Could it be that Harris County is finally on the way to losing its infamous title as the national leader in DWI-related traffic deaths per capita?
Well, the county is definitely making progress. According to the Sheriff's Office, the number of DWI fatalities in the county has decreased and the amount of DWI arrests has increased.
8:45 a.m. Saturday.
The 11400 block of Hempstead Highway.
HPD says a 62-year-old was killed in a two-car crash.
Even though they say the 62 year old actually caused the crash, at the scene they learned the other driver was drunk.
DWI charges were filed.
While it seems similar situations happen far too often, Harris County Sheriff Adrian Garcia says his deputies are taking more and more dangerous people off the roadways.
"Our deputies are making an increased number of arrests were on track with a lower number of alcohol fatalities and it's exciting but we still have work to do," said Sheriff Garcia.
A top priority-getting rid of that infamous title.
"We always want to be number 1 we want Harris County to be the greatest place to live and have a family and build a business but we don't want to be known as the number 1 county in America for having unsafe roadways because people are driving drunk," said Sheriff Garcia.
Andrea Schmauss knows the affects of drunk driving all too well. When she was just 19 years old she lost her fiance to a drunk driver.
"On the anniversary of his death, on his birthday, holidays, when someone else is killed or read a story, it brings it all back home again," said Schmauss. She says a drunk driving related crash affects more people than you can even imagine.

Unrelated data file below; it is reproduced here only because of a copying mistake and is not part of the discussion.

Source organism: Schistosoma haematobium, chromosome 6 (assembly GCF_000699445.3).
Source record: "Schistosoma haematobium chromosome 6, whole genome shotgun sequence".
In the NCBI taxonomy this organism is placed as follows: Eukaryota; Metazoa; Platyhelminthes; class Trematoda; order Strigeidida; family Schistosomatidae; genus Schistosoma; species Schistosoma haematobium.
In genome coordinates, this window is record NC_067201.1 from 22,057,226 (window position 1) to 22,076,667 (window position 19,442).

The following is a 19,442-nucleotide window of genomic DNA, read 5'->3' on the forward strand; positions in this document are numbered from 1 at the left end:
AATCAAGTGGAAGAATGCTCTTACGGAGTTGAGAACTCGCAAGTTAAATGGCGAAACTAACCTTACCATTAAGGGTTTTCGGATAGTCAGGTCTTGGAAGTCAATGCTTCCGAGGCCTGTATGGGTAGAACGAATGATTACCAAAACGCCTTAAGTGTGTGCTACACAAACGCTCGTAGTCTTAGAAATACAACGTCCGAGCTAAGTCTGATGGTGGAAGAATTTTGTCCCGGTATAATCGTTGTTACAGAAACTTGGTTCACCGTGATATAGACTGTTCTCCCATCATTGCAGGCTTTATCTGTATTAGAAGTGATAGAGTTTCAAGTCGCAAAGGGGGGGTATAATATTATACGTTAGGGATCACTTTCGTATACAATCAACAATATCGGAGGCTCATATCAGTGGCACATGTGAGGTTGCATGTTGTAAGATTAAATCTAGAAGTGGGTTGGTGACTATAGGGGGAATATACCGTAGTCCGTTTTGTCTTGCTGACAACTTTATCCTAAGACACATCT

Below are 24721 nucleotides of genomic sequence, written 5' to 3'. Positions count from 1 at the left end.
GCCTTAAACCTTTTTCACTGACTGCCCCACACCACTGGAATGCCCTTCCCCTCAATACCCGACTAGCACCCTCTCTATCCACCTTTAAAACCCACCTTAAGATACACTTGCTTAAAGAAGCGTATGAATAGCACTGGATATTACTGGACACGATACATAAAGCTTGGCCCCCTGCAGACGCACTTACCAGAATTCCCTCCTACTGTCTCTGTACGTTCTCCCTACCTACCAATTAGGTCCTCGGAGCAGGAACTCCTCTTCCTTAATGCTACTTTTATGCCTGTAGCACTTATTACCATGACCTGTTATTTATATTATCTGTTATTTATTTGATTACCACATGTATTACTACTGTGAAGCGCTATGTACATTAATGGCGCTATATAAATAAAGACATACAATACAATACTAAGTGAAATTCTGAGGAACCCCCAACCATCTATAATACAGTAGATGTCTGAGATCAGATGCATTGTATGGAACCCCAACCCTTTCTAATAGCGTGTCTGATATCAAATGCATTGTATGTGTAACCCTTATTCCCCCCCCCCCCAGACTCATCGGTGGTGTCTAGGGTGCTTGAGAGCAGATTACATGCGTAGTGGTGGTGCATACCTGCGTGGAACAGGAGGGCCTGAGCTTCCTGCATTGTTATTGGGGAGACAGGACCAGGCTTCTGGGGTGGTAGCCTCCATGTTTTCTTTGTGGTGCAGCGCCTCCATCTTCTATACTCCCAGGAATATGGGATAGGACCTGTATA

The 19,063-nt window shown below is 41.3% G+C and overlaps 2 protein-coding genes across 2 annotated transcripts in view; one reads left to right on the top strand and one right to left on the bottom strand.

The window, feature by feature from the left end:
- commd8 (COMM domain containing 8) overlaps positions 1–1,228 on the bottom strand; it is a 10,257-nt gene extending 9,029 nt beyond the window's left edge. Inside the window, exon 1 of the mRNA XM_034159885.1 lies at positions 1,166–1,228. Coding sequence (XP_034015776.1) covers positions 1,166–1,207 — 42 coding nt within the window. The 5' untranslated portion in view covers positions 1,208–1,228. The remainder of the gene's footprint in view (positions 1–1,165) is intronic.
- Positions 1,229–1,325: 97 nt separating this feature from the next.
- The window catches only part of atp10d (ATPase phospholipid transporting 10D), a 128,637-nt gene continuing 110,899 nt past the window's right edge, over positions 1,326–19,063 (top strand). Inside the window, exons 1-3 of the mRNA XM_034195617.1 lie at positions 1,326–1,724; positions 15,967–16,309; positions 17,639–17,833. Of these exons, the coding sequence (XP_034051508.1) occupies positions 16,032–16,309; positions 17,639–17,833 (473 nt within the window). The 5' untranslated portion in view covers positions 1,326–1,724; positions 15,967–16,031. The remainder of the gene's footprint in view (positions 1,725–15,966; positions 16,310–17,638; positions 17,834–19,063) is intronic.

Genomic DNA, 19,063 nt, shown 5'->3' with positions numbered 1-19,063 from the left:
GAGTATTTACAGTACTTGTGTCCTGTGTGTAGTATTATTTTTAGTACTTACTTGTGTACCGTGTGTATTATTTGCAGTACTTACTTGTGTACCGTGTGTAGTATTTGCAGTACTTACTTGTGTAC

"The person that is injured or killed is not the only person affected, it affects their families, co-workers, neighbors, friends at church, the community that's affected is so huge they don't even realize because then it reminds others of the losses they have encountered," said Schmauss.
As a Mothers Against Drunk Driving board member, she's happy to learn Harris County is heading in the right direction, but she's also fed up with people who just don't "get it" and continue to drive while drunk.
"For us it's very frustrating when you keep telling the same message over and over and people continue to make bad choices. I believe the biggest deterrent to drinking and driving is the fear of getting caught and that's why these task forces and no refusals are so critical because it gets the word out that law enforcement is not taking this lightly," said Schmauss.
Sheriff Garcia also says intervention programs, public education campaigns and help from the media has increased awareness about the dangers of driving while intoxicated.